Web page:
Fabregas pulls the strings as Arsenal turn up the heat

Well this is getting tasty. Although Arsenal’s current predicament doesn’t yet emulate that of a 3 Michelin star meal, it is well worthy of a master chef semi-final chocolate fondant, the trickiest of deserts. Because that is exactly what our campaign has been, tricky, and that is exactly what Arsenal were at the Reebok yesterday, football’s equivalents of a chocolate fondant.  With a soft and delicious centre oozing from a tough outer layer, Fabregas and co. would have made John Torode and that bald fella smack their chops with delight.

Of course, it hasn’t always been like this. Remember the days of Stelios Giannakopoulos headers and Jay-Jay Okocha flicks that remain imprinted on the inside of every Arsenal fan’s skull? Or even more recently Nicolas Anelka running riot against his former employers. No, Bolton’s pastures haven’t always proven fruitful, but now, with 7 wins from 7, and over half of them coming at the Reebok, it seems the tag of bogey team can at last be discarded. Anything other than a victory on Wednesday however will allow Bolton to reclaim their envious label, especially seeing as a two-goal victory will unbelievably put Arsenal top of the league, albeit having played a game more than Chelsea.

I say unbelievably because, quite frankly, the resurgence since Chelsea has been unbelievable. In the aftermath of that 3-0 drubbing, no-one, not even ‘Lawro Predicts’, would have been able to foresee this transformation. Starting at Anfield with Arshavin’s brilliant strike, Arsenal’s run of form now leaves them with a realistic chance of mounting a genuine title fight. That said, the position we may see ourselves in on Wednesday will not be anywhere near as representative as the one we will be able to feast our eyes on come 10 pm on Wednesday, February 10th. Between now and then, Arsenal face, in chronological order: Aston Villa away, United at home, Chelsea away and finally Liverpool at home. On top of that, preceding this cruel run of games comes a tricky FA cup-tie at Stoke.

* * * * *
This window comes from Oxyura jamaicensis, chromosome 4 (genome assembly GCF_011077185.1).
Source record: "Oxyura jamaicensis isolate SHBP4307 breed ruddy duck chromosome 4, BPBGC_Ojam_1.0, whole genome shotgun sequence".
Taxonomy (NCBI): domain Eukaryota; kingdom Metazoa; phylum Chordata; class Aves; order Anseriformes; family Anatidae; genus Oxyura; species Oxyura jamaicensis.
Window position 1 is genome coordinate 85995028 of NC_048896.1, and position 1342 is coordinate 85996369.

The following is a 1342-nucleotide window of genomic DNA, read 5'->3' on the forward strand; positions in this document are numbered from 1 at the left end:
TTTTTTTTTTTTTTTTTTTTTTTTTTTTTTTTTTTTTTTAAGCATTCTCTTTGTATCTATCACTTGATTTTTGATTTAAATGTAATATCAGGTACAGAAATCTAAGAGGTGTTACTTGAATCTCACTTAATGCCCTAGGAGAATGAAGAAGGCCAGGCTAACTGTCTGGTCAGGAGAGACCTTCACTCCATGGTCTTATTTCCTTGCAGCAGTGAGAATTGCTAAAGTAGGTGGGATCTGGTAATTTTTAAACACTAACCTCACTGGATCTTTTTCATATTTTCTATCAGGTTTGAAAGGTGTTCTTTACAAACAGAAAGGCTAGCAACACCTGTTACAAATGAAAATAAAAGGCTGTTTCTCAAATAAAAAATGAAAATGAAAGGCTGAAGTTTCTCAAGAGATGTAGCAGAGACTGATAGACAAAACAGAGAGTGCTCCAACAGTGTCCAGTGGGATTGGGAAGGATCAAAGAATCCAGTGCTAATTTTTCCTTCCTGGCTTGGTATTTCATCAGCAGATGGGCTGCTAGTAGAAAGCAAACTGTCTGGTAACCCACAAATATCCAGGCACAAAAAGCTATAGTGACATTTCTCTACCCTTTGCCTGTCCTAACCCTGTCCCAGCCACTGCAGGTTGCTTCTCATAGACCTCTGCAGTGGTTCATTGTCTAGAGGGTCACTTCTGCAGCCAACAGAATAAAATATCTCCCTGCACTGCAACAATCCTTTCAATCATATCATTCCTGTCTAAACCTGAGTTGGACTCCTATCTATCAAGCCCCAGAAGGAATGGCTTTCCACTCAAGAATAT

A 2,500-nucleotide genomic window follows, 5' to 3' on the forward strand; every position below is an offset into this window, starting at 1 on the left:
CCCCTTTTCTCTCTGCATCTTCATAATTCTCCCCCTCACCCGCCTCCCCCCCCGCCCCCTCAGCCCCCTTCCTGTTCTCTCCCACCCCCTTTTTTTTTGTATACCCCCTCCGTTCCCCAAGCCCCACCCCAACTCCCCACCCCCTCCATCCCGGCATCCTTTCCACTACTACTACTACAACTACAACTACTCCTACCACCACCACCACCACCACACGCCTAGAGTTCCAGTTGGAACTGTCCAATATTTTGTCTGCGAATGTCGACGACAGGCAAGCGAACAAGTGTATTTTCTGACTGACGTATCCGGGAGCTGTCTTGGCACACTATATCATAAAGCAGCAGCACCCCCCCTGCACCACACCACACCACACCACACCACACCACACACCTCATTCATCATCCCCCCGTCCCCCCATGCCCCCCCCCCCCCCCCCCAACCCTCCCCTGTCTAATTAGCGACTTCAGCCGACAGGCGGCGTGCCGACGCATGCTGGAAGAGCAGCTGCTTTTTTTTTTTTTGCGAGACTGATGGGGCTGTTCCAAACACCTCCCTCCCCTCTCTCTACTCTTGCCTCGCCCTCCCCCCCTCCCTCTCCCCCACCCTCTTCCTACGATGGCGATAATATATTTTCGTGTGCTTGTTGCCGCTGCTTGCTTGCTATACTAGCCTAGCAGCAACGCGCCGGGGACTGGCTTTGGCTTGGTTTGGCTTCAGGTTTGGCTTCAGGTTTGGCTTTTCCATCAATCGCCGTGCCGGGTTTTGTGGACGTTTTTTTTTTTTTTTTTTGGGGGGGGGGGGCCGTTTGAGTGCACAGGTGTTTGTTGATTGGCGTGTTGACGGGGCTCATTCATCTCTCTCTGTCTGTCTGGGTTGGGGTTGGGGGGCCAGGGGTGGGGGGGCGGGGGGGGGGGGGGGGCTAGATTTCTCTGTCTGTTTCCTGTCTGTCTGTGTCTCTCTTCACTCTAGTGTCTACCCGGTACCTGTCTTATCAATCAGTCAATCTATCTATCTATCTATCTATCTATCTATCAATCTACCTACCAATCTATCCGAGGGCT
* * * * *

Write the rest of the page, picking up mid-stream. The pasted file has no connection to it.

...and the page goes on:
Without a main striker, and with an injury list that has had a busier season than Robbie Keane, this run of matches looks very daunting. Therefore, logic states that a number of things must happen in order for Arsenal to come out of these next 5 league games with a minimum of 11 points, a figure that conventional wisdom affirms will leave us in a healthy position from which to enter the business end of the season. Eduardo has to pick up his form, and quick. Ever since his return from that horrific leg-breaking injury he has been a shadow of his former self. Although improving, he still lacks pace, sharpness and most of all his ability to finish. Secondly, lady luck could do us a huge favour in terms of injuries. I’m not going to run through every player who has been injured at one point or t’other this season, but players like Van Persie, Fabregas, Clichy and Nasri would be missed by any team, and players of such quality need to be kept fit in order to fight for the title. Thirdly, and regarding my first point, Arsène Wenger must purchase a central striker this window.

Tony Cascarino wrote in The Times today that if he doesn’t, he may allow our best chance to win a trophy in 5 years slip right through his fingers, and I wholeheartedly concur. The ironic thing is, Arsenal are currently the League’s top scorers, with an admirable 55 goals, a figure which would, if replicated throughout the second half of the season, smash the 100 goal barrier. However, Arshavin is growing more tired each game due to a lack of the winter break he has become accustomed to in Russia. Fabregas can’t be relied on to score, create and captain a side gunning for the title and when fit, Bendtner, Walcott and Rosicky have not shown the capabilities to step into Van Persie’s shoes. Therefore, a striker must be signed, and whether it is Chamakh (unlikely), Heskey (again unlikely) or Carlton Cole (very unlikely) it has to be someone, otherwise come May, Arsène may once again be fabricating delicate excuses instead of lifting the Premier League trophy, and I certainly know which outcome I’d prefer.

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